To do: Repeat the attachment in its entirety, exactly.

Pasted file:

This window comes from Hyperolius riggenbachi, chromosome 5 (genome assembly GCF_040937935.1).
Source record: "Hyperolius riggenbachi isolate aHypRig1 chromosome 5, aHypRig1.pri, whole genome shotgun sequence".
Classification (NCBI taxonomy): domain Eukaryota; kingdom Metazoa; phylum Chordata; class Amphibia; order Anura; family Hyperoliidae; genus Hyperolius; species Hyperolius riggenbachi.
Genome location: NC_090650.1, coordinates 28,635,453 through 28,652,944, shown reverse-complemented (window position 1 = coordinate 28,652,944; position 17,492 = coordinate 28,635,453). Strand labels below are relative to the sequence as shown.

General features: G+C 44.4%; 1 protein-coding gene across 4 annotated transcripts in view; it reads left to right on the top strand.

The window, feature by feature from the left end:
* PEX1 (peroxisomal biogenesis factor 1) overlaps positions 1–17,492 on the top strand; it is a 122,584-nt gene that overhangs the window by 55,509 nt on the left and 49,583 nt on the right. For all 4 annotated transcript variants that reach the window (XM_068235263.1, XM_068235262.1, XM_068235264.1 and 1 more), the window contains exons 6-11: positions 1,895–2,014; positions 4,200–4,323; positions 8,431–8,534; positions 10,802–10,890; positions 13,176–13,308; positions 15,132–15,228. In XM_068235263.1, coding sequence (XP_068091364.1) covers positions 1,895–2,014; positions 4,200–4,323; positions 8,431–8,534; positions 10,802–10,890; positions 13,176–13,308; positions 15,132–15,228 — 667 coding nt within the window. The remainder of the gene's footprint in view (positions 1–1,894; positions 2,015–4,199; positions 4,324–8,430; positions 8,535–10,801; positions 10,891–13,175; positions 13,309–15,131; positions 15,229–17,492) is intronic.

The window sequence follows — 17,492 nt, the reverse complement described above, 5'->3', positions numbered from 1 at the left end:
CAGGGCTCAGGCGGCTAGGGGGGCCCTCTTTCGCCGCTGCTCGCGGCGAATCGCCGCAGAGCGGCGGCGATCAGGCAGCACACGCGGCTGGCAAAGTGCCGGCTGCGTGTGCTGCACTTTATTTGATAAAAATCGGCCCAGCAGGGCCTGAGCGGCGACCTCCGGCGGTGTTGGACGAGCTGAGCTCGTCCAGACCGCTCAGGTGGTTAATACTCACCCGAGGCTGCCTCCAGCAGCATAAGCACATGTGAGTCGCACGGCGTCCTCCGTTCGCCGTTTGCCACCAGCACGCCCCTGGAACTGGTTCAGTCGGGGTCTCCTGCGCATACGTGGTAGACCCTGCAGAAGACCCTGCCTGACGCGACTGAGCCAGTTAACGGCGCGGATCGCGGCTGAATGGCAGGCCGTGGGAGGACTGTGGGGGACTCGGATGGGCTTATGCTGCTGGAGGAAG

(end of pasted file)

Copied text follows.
This window comes from Hyperolius riggenbachi, chromosome 5 (genome assembly GCF_040937935.1).
Source record: "Hyperolius riggenbachi isolate aHypRig1 chromosome 5, aHypRig1.pri, whole genome shotgun sequence".
Classification (NCBI taxonomy): domain Eukaryota; kingdom Metazoa; phylum Chordata; class Amphibia; order Anura; family Hyperoliidae; genus Hyperolius; species Hyperolius riggenbachi.
Genome location: NC_090650.1, coordinates 28,635,453 through 28,652,944, shown reverse-complemented (window position 1 = coordinate 28,652,944; position 17,492 = coordinate 28,635,453). Strand labels below are relative to the sequence as shown.

General features: G+C 44.4%; 1 protein-coding gene across 4 annotated transcripts in view; it reads left to right on the top strand.

The window, feature by feature from the left end:
* PEX1 (peroxisomal biogenesis factor 1) overlaps positions 1–17,492 on the top strand; it is a 122,584-nt gene that overhangs the window by 55,509 nt on the left and 49,583 nt on the right. For all 4 annotated transcript variants that reach the window (XM_068235263.1, XM_068235262.1, XM_068235264.1 and 1 more), the window contains exons 6-11: positions 1,895–2,014; positions 4,200–4,323; positions 8,431–8,534; positions 10,802–10,890; positions 13,176–13,308; positions 15,132–15,228. In XM_068235263.1, coding sequence (XP_068091364.1) covers positions 1,895–2,014; positions 4,200–4,323; positions 8,431–8,534; positions 10,802–10,890; positions 13,176–13,308; positions 15,132–15,228 — 667 coding nt within the window. The remainder of the gene's footprint in view (positions 1–1,894; positions 2,015–4,199; positions 4,324–8,430; positions 8,535–10,801; positions 10,891–13,175; positions 13,309–15,131; positions 15,229–17,492) is intronic.

The window sequence follows — 17,492 nt, the reverse complement described above, 5'->3', positions numbered from 1 at the left end:
CAGGGCTCAGGCGGCTAGGGGGGCCCTCTTTCGCCGCTGCTCGCGGCGAATCGCCGCAGAGCGGCGGCGATCAGGCAGCACACGCGGCTGGCAAAGTGCCGGCTGCGTGTGCTGCACTTTATTTGATAAAAATCGGCCCAGCAGGGCCTGAGCGGCGACCTCCGGCGGTGTTGGACGAGCTGAGCTCGTCCAGACCGCTCAGGTGGTTAATACTCACCCGAGGCTGCCTCCAGCAGCATAAGCACATGTGAGTCGCACGGCGTCCTCCGTTCGCCGTTTGCCACCAGCACGCCCCTGGAACTGGTTCAGTCGGGGTCTCCTGCGCATACGTGGTAGACCCTGCAGAAGACCCTGCCTGACGCGACTGAGCCAGTTAACGGCGCGGATCGCGGCTGAATGGCAGGCCGTGGGAGGACTGTGGGGGACTCGGATGGGCTTATGCTGCTGGAGGAAG